Helping Your Child Succeed In School

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Helping Your Child Succeed in School

with activities for children aged 5 through 11


This is the question we parents are always trying to answer. It's good
that children ask questions: that's the best way to learn. All children have
two wonderful resources for learning--imagination and curiosity. As a parent,
you can awaken your children to the joy of learning by encouraging their
imagination and curiosity.

Helping Your Child Succeed in School is one in a series of books on
different education topics intended to help you make the most of your child's
natural curiosity. Teaching and learning are not mysteries that can only
happen in school. They also happen when parents and children do simple things

For instance, you and your child can: sort the socks on laundry
day--sorting is a major function in math and science; cook a meal together--cooking
involves not only math and science but good health as well; tell and read
each other stories--storytelling is the basis for reading and writing (and a
story about the past is also history); or play a game of hopscotch
together--playing physical games will help your child learn to count and
start on a road to lifelong fitness.

By doing things together, you will show that learning is fun and
important. You will be encouraging your child to study, learn, and stay in

All of the books in this series tie in with the National Education
Goals set by the President and the Governors. The goals state that, by the
year 2000: every child will start school ready to learn; at least 90 percent
of all students will graduate from high school; each American student will
leave the 4th, 8th, and 12th grades demonstrating competence in core
subjects; U.S. students will be first in the world in math and science
achievement; every American adult will be literate, will have the skills
necessary to compete in a global economy, and will be able to exercise the
rights and responsibilities of citizenship; and American schools will be
liberated from drugs and violence so they can focus on learning.

This book is a way for you to help meet these goals. It will give you a
short run-down on facts, but the biggest part of the book is made up of
simple, fun activities for you and your child to do together. Your child may
even beg you to do them. At the end of the book is a list of resources, so
you can continue the fun.

As U.S. Education Secretary Lamar Alexander has said:

The first teachers are the parents, both by example and conversation.
But don't think of it as teaching. Think of it as fun.

So, let's get started. I invite you to find an activity in this book
and try it.

Diane Ravitch Assistant Secretary and Counsel or to the Secretary



The Basics

Where Our Children Learn What Our Children Learn From Us How Our
Children Learn From Us What Messages To Send


Can You Top This? Listen Up Time Marches On Now You See It, Now You
Don't Start to Finish I'm OK, We're OK Where Did I Put That? My Place Well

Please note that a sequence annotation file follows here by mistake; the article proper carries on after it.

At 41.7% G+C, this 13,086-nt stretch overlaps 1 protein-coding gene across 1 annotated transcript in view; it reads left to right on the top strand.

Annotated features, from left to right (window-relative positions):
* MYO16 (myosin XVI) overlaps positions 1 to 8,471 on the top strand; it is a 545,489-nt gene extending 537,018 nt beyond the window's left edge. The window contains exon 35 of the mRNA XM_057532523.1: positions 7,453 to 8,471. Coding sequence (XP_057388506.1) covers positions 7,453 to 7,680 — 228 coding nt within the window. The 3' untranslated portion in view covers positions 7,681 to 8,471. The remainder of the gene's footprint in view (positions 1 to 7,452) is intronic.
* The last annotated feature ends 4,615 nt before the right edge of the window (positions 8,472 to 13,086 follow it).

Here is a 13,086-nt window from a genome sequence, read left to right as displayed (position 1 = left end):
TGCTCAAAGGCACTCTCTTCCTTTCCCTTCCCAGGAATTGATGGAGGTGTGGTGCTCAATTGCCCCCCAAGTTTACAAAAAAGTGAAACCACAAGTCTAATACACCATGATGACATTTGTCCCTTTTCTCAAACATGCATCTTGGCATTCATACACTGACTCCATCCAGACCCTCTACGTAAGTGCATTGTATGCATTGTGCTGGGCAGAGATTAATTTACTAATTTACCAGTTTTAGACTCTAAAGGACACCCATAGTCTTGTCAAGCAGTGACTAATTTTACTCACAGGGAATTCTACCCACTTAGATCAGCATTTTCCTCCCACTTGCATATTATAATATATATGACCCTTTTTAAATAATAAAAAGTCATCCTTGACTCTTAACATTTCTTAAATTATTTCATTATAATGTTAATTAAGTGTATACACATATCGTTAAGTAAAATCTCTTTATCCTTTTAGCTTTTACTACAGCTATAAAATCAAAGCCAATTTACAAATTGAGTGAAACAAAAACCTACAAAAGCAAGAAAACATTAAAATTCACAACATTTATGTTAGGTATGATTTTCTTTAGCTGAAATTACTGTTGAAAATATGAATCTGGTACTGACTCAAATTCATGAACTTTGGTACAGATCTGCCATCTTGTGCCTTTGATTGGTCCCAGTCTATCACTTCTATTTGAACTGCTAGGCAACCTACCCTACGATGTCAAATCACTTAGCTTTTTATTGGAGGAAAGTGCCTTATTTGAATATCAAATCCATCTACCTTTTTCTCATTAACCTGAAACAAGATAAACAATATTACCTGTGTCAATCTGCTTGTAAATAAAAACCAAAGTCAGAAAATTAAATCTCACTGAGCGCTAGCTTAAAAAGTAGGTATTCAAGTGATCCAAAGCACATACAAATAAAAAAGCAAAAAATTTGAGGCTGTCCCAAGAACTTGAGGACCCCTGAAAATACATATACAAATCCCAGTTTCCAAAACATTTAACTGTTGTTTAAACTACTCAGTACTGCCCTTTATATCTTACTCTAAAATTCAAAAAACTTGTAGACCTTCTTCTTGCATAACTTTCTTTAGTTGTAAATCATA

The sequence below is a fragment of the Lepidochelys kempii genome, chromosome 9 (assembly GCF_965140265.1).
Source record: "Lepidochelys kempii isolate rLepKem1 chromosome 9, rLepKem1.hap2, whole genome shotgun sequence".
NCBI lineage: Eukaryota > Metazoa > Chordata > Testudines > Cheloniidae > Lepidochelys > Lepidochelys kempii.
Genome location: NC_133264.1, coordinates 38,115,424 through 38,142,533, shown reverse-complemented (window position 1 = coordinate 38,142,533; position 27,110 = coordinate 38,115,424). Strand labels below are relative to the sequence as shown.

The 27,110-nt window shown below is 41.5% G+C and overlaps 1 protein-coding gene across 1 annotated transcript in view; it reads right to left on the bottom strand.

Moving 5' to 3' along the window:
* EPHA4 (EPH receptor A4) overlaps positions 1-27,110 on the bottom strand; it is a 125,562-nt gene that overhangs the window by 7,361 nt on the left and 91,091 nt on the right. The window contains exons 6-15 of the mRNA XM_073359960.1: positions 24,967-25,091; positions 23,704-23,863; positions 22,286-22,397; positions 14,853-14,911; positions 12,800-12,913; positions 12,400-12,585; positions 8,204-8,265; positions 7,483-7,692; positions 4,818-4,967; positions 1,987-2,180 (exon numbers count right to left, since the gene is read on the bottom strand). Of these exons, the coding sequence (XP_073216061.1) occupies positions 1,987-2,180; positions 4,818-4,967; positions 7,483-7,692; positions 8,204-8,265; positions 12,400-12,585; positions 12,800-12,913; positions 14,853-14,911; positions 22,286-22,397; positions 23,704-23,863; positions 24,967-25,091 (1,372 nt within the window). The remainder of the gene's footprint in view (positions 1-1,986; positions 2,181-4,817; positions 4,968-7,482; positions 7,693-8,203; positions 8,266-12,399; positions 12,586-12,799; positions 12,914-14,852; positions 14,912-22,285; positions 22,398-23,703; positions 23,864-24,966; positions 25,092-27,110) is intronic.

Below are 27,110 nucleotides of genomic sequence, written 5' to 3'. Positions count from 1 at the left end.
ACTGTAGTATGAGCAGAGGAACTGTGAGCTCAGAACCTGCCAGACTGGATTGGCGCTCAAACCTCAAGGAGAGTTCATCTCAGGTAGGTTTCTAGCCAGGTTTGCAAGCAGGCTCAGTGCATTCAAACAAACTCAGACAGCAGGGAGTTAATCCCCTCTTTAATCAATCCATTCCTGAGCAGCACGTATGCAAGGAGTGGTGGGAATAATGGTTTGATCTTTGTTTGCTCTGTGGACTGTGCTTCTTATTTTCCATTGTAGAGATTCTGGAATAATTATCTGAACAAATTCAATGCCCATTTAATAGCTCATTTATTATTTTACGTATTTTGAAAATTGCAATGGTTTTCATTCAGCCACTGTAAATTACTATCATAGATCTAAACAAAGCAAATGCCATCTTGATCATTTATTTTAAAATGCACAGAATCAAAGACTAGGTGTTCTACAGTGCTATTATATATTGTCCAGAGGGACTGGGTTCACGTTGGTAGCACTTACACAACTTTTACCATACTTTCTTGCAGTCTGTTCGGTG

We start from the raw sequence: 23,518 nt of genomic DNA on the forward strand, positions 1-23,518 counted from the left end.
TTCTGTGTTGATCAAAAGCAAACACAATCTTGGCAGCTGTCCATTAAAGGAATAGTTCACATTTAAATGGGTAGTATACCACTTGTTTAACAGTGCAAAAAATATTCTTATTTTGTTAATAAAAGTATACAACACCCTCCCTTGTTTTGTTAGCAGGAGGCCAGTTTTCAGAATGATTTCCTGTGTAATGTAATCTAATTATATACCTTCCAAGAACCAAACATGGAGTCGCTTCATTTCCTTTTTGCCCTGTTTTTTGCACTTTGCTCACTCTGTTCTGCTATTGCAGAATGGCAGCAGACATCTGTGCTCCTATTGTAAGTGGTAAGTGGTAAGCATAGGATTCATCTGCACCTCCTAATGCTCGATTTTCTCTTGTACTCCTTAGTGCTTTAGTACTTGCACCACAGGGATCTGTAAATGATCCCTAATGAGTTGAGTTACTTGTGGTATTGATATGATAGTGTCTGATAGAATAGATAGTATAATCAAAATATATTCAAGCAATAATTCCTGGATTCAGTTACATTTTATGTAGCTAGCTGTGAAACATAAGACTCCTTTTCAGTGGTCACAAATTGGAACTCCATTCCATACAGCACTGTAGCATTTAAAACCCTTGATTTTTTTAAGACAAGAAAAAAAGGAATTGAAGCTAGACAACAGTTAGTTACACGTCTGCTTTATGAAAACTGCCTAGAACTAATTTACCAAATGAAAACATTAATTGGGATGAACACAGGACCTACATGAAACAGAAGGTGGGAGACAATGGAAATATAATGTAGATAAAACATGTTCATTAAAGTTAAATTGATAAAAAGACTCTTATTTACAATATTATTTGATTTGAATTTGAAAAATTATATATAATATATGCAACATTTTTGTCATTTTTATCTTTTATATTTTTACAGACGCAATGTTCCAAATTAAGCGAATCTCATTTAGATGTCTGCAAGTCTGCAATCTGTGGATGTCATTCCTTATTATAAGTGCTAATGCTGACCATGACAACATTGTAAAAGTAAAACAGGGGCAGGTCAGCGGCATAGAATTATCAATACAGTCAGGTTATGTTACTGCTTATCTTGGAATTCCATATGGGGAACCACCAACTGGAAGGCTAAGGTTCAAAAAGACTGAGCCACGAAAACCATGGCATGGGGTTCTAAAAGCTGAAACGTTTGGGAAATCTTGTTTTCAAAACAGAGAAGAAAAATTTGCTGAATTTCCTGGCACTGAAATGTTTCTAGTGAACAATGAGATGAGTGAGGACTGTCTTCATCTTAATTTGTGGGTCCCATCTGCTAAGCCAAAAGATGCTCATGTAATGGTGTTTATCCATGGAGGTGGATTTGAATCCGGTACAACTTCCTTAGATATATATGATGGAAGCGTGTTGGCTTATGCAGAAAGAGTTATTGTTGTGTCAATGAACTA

Done! How Time Flies Homework Made Easy(!) Divide It Up Help Wanted How Can I
Help? TV Time

Parents and the Schools




What is the earliest memory you have of being in school?

Excitement? Fear? Wonder? Rejection? Joy?

How do you feel about your years in school? If you have happy memories,
chances are you can help your children be excited about learning and have
good memories, too. If you disliked school, it's harder, but you can do lots
of things to help make school a better experience for your children than it
was for you.

The good news is that every child in every family has the power to
succeed in school and in life, and every parent, grandparent, and care giver
can help.

But how do we help our children succeed? How do we give them the power?
The most important thing we can do is be involved with our children's
education even before they are in school, then stay involved once they are in

This book is about what we can do in our own homes, right now, that
will help our children go to school wanting to learn. It includes:

* Basic information on what we know about success in school;

* Activities for children ages 5-11 to help them acquire the skills to

* Questions and answers about when to talk to the teacher and how to
handle parent-teacher conferences.

Success in school takes hard work, planning, a few basic skills, and
the will to want to succeed. How do we pass these ideas on to our children?

What we know about success in school is a combination of common sense
mixed with new ideas about learning.

We do know the following:

1. Where our children learn is important. We can find inexpensive and
easy things to do at home--where our children first start learning--that will
make them want to learn. We can also strengthen our ties with the community
and the schools, where learning continues.

2. What our children learn from us is important. What we say and do can
build their maturity and self-confidence.

3. How our children learn from us is important. All of us teach our
children every day, whether we realise it or not. We can make sure we show
them a variety of ways to learn.

Now, how do we take these facts and turn them into ways to help our
children do well in school?

The Basics

Where Our Children Learn

At Home

It's no surprise to anyone that children need time with their parents.
And even though most parents are extremely busy, whether they work outside of
the home or not, they do find time to spend with their children. But they